With the prevalent use of technology, keyboarding and dictation seemed to be favored over handwriting. In fact, many schools who are hard pressed for time, have reduced instruction in printing and ceased teaching cursive in favor of keyboarding, technology, and other subjects.
As a result of this shift, many children are struggling with handwriting and parents are left with questions. What are the appropriate developmental expectations for writing? Is handwriting even important anymore? If so, how can I support my child?
The Benefits of Handwriting
According to research, handwriting provides numerous benefits over keyboarding as it activates more areas of the brain, resulting in better learning, improved memory and emotional regulation. Think about it, how many times have you written something down so that you would remember it better?
The Developmental Stages of Handwriting
Just as children follow a developmental sequence when learning to walk, children also follow a particular progression of steps when learning to write. Handwriting is complex. It requires a child to think about what they want to write or draw, visually recall the shapes to be formed and motor plan the action so that the body stabilizes larger muscles while allowing the small hand muscles to make precise strokes with the correct spatial orientation, size, alignment, and spacing while holding a pencil. In addition, children also need to maintain focus, process information on the paper as well as sensory information around them among other things. It is not an easy skill to learn!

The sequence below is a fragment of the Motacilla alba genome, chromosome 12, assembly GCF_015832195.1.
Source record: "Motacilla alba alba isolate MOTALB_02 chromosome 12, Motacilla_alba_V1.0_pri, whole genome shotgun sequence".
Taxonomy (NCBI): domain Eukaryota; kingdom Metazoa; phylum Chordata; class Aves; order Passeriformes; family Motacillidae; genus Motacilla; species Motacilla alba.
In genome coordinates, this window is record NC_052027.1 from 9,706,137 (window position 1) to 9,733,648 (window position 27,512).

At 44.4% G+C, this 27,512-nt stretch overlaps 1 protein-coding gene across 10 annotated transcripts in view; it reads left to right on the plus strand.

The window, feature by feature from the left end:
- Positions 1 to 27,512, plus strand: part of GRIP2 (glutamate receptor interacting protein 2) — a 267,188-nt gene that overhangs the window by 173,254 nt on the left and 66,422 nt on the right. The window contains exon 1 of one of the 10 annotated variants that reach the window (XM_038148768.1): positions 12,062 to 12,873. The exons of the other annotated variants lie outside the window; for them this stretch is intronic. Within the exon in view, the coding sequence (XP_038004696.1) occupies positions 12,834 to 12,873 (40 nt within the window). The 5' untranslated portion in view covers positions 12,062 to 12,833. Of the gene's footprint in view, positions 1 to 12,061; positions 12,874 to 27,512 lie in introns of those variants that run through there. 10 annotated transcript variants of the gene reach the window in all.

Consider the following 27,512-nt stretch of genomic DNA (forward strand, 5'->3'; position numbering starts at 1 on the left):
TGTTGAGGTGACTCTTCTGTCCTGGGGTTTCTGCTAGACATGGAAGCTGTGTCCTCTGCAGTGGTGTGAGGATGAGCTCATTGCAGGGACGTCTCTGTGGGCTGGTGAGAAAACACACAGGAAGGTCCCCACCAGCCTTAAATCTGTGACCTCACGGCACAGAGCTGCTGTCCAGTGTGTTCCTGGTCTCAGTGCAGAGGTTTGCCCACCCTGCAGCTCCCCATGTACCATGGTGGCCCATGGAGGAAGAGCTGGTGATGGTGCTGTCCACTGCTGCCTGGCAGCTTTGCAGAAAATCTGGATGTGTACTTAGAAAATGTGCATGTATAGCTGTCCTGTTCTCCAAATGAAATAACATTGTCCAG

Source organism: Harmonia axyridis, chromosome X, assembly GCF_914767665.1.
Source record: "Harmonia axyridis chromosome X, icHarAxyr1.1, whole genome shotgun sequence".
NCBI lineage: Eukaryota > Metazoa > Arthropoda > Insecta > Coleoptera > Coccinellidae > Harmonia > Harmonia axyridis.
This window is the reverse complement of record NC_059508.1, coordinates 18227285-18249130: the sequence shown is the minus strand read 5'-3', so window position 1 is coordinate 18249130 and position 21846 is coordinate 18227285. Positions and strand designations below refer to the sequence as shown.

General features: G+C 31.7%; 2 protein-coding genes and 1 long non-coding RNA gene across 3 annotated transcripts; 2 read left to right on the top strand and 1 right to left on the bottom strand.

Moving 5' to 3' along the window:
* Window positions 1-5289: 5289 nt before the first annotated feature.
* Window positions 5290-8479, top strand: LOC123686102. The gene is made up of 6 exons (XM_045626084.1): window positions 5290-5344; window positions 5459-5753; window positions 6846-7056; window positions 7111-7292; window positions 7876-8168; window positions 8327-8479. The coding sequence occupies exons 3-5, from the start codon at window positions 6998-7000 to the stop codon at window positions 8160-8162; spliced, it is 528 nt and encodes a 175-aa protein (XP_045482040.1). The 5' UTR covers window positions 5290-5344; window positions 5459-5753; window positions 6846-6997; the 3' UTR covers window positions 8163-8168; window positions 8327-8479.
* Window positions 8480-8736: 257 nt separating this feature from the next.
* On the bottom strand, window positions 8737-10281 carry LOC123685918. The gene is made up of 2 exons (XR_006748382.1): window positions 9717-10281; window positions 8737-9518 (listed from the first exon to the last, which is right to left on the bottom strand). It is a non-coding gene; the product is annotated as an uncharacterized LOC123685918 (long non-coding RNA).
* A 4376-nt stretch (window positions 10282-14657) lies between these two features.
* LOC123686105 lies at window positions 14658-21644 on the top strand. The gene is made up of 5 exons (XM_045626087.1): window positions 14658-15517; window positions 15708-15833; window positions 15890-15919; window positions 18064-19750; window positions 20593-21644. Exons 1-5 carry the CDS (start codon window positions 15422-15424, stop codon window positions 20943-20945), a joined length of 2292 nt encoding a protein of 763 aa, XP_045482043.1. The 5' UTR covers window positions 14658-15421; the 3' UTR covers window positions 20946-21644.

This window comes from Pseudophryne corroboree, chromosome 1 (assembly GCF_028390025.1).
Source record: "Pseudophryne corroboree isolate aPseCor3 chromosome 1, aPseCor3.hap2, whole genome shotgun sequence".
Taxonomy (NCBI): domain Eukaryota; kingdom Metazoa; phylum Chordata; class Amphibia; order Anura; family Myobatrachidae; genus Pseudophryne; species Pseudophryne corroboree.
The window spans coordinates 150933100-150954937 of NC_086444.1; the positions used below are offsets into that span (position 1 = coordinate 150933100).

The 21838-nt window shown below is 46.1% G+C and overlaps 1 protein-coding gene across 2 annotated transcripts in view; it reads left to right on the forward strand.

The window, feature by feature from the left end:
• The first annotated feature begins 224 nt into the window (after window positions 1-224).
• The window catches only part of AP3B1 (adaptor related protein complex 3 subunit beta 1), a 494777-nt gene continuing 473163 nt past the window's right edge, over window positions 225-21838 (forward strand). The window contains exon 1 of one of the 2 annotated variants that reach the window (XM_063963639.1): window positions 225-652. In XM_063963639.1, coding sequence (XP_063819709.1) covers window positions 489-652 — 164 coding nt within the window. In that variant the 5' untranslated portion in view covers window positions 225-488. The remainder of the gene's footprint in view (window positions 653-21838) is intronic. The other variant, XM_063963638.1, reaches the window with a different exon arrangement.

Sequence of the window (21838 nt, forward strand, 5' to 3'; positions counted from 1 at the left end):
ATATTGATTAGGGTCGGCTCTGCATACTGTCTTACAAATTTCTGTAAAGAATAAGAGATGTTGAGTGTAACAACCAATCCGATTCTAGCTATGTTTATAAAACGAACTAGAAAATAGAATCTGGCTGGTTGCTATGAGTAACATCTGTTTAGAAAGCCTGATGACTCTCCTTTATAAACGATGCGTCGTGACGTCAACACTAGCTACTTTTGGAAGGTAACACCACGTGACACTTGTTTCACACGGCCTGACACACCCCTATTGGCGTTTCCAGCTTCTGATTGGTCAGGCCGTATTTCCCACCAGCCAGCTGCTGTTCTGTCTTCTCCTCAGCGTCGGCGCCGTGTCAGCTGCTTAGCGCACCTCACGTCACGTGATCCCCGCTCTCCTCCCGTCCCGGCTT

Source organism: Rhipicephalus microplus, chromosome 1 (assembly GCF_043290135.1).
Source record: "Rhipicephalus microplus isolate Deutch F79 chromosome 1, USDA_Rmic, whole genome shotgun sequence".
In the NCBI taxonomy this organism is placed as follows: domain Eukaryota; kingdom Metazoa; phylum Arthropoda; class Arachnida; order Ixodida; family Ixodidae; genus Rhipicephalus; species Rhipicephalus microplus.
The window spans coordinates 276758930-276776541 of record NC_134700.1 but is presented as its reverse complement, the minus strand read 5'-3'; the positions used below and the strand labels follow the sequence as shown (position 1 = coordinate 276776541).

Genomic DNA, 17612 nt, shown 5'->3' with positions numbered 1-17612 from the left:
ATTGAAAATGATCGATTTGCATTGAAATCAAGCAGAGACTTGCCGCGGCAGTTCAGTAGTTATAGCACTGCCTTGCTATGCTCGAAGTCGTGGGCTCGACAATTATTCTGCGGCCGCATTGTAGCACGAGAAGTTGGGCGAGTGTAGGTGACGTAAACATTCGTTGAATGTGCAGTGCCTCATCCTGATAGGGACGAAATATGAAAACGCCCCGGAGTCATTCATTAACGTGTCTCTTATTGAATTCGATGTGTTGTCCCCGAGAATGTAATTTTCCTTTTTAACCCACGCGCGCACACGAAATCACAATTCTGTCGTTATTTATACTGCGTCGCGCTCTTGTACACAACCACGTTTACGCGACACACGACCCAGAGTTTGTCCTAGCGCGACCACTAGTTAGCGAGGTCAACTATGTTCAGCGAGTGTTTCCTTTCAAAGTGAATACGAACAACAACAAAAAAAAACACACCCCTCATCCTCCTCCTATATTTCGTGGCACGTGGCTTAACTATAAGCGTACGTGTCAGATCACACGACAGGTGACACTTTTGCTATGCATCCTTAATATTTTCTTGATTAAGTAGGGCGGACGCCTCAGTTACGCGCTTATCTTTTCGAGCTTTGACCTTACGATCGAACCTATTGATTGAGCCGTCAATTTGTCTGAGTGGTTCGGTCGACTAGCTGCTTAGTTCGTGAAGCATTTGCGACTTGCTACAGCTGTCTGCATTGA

Learning to write takes time and practice. Below is a list of writing developmental milestones that can help you to keep realistic expectations for your child as they build writing skills. Be sure to keep writing fun!
4 ½ Years Old
- Copies diagonal lines and a square
- Draws a simple person with 2-4 body parts
- May be able to copy a few letters or name
5 Years Old
- Copies an X and a triangle
- Draws a recognizable person
- Colors a shape within the lines
- Prints own name
- Copies most letters
- Learns to write on a line, size letters, and allow spacing
1 Year Old
- Imitates scribbling
18 Months Old
- Scribbles independently
2 Years Old
- Imitates a vertical line
2 ½ Years Old
- Imitates a horizontal line
3 Years Old
- Copies a single circle from a model and imitates a plus (+) sign
4 Years Old
- Copies a plus (+) sign
If you have concerns about your child’s handwriting, Enablr Therapy has a team of occupational therapists that can assess a child’s fine motor, visual motor, and handwriting skills and work with parents to ensure that their child is on track.
ScienceDaily. (2020). Why writing by hand makes kids smarter. Retrieved from https://www.sciencedaily.com/releases/2020/10/201001113540.htm
The Beery-Buktencia Developmental Test of Visual Motor Integration Manual. (2010). Pearson Publishing.